butternut squash soup
Autism / Mental health

The intersectionality of eating disorders and neurodivergence

Many neurodivergent individuals also have an eating disorder. Being neurodivergent may impact someone experience of an eating disorder profoundly. This Eating Disorders Awareness Week I’m hoping to raise awareness of the complex needs of those with these crossover. It’s important to note that each person is unique, and the intersection of neurodivergence and eating disorders is often difficult to understand. I cannot stress enough how important it is to understand each individual and assume everyone is the same. Here are some general considerations:

Sensory sensitivities

Neurodivergent individuals, such as those with autism, may have sensory sensitivities that influence their relationship with food. Textures, smells, and flavours can be overwhelming or aversive, leading to a limited range of acceptable foods. This can contribute to restrictive eating patterns. Many neurodivergent individuals also have a different understanding of their internal world (interception). They may have a different understand of their hunger and satiety signals.


Rigid thinking and need for routine

Neurodivergent individuals often thrive on routine and may exhibit rigid thinking patterns. This can extend to their eating habits. Having specific rituals and routines around mealtimes is an extension of other aspects of their life.

Social challenges

Mealtimes are often social events. Neurodivergent individuals may have experienced specific events that have caused them to anxiety or they may have general feelings of unease. The pressure to conform to social norms, navigate complex social cues, and handle sensory stimuli during social events can contribute to stress and potentially affect eating behaviours.

Executive functioning differences

Conditions like ADHD can impact executive functioning, making planning and organization challenging. This can influence meal planning, grocery shopping, and preparing food, potentially contributing to irregular eating habits or reliance on convenient but less nutritious options. These difficulties can lead to feelings of shame and avoidance of situations involving these tasks.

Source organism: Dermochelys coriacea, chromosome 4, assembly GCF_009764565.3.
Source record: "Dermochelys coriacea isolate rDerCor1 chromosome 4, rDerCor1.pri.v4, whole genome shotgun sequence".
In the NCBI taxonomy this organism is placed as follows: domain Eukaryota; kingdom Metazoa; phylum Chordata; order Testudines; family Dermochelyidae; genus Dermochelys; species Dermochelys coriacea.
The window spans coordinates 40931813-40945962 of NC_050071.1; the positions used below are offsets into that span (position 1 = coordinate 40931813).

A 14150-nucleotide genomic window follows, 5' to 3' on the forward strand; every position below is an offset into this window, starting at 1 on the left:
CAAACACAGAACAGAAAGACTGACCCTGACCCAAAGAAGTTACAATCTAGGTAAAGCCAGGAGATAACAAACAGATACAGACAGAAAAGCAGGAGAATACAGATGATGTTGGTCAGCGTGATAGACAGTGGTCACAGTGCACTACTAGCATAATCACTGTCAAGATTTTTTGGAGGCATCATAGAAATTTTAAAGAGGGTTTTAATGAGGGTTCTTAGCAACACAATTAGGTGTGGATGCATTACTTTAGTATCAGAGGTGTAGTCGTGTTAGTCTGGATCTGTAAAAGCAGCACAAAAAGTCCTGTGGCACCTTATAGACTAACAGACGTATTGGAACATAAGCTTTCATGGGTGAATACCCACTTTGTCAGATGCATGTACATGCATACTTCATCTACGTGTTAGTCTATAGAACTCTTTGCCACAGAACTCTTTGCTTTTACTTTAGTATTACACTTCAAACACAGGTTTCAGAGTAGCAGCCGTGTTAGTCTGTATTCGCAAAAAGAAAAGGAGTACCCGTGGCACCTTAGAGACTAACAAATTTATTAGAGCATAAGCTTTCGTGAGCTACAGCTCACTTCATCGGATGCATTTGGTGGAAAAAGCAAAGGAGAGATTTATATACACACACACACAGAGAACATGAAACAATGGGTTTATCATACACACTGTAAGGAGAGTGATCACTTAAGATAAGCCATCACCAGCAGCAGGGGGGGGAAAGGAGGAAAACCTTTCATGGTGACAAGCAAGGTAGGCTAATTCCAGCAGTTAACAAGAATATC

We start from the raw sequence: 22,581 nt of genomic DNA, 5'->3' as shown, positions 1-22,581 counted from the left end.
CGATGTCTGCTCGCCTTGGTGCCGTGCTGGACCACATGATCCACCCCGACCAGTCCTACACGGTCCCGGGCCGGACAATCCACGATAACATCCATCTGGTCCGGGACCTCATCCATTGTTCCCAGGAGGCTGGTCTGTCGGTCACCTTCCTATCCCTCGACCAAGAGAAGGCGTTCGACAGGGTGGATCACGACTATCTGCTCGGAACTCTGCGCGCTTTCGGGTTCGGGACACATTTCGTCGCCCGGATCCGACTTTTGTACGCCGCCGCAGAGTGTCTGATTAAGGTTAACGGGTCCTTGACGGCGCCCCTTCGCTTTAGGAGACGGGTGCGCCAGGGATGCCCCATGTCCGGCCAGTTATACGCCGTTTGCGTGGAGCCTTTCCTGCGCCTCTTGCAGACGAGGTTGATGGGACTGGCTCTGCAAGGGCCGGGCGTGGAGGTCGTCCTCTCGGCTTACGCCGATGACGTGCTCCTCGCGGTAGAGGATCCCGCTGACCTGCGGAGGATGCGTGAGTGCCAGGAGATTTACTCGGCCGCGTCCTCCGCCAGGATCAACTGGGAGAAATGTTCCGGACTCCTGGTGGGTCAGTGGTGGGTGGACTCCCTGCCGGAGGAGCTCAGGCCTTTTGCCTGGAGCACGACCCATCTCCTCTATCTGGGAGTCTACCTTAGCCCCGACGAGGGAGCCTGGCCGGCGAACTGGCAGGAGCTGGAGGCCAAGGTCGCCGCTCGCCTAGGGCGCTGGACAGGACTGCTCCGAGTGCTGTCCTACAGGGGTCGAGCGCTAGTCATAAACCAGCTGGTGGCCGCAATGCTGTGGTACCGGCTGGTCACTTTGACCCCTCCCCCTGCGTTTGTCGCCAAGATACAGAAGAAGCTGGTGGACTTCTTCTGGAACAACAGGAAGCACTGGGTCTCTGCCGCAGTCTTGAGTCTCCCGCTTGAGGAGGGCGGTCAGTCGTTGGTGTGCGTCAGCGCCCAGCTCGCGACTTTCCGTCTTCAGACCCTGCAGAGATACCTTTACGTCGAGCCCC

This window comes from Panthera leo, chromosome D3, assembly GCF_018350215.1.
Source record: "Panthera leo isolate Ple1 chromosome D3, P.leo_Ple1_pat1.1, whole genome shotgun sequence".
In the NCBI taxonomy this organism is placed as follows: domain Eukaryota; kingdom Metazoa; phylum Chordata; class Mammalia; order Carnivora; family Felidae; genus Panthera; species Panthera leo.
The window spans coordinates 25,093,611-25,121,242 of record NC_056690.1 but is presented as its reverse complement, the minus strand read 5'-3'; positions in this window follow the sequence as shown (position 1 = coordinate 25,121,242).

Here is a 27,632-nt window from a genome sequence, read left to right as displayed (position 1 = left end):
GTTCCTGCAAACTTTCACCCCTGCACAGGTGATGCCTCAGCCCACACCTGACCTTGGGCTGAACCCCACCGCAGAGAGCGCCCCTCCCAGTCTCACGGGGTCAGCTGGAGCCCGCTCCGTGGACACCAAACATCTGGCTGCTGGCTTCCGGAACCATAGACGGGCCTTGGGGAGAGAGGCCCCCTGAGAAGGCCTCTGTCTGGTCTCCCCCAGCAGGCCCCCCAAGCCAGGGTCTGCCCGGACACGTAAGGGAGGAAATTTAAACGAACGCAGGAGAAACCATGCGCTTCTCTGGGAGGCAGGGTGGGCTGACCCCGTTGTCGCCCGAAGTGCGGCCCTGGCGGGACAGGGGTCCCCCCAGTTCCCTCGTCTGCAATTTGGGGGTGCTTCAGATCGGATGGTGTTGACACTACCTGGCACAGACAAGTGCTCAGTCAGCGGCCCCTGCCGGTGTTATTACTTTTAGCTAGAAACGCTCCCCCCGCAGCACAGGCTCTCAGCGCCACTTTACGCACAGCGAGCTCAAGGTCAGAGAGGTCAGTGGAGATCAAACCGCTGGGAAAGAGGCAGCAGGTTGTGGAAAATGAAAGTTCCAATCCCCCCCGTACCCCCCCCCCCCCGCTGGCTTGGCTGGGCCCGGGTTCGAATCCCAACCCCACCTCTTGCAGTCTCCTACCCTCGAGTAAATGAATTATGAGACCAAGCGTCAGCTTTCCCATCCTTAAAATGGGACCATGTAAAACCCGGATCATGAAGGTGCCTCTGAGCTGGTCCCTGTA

Specific coping mechanisms

Neurodivergent individuals may use certain behaviours, including those related to eating, as coping mechanisms for managing stress, anxiety, or sensory overload. This can manifest in both overeating and undereating, depending on the individual. If you’re using food and eating as a coping mechanism, this blog may be useful.

Communication barriers

Challenges in communication, common in some neurodivergent conditions, can hinder expressing emotions or seeking help. This may delay or complicate the identification and treatment of eating disorders.

Co-occurring conditions

Neurodivergent individuals may be more prone to co-occurring mental health conditions, such as anxiety or depression, which can further complicate the experience of an eating disorder.

Why traditional eating disorder recovery models don’t work…


“Supporting” an individual to behave more neurotypical with a reward based system means the neurodivergent individual will mask. Although they may be able to do this for a short period and will look “recovered”, eventually this will breakdown and they will relapse. The system sets the individual up to fail because, they’ve only been shown the neurotypical standard. They feel as though they’re letting the system down and this leads to shame and stigma.

It is possible for neurodivergent individuals to have healthy relationships with food and eating, however, it’s crucial to approach each person holistically, considering their individual strengths, challenges, and preferences. This may include accepting their restricted diet and strict routine. Tailored support that acknowledges neurodivergence and addresses the unique aspects of an individual’s experience is essential for effective intervention and recovery. Collaboration between professionals with expertise in both neurodivergence and eating disorders can be particularly beneficial in providing comprehensive care.

If you’re interested in working with a counsellor who could help you to look at your eating challenges from a fresh perspective, accepting your neurodivergent differences, please contact Reflexity Counselling.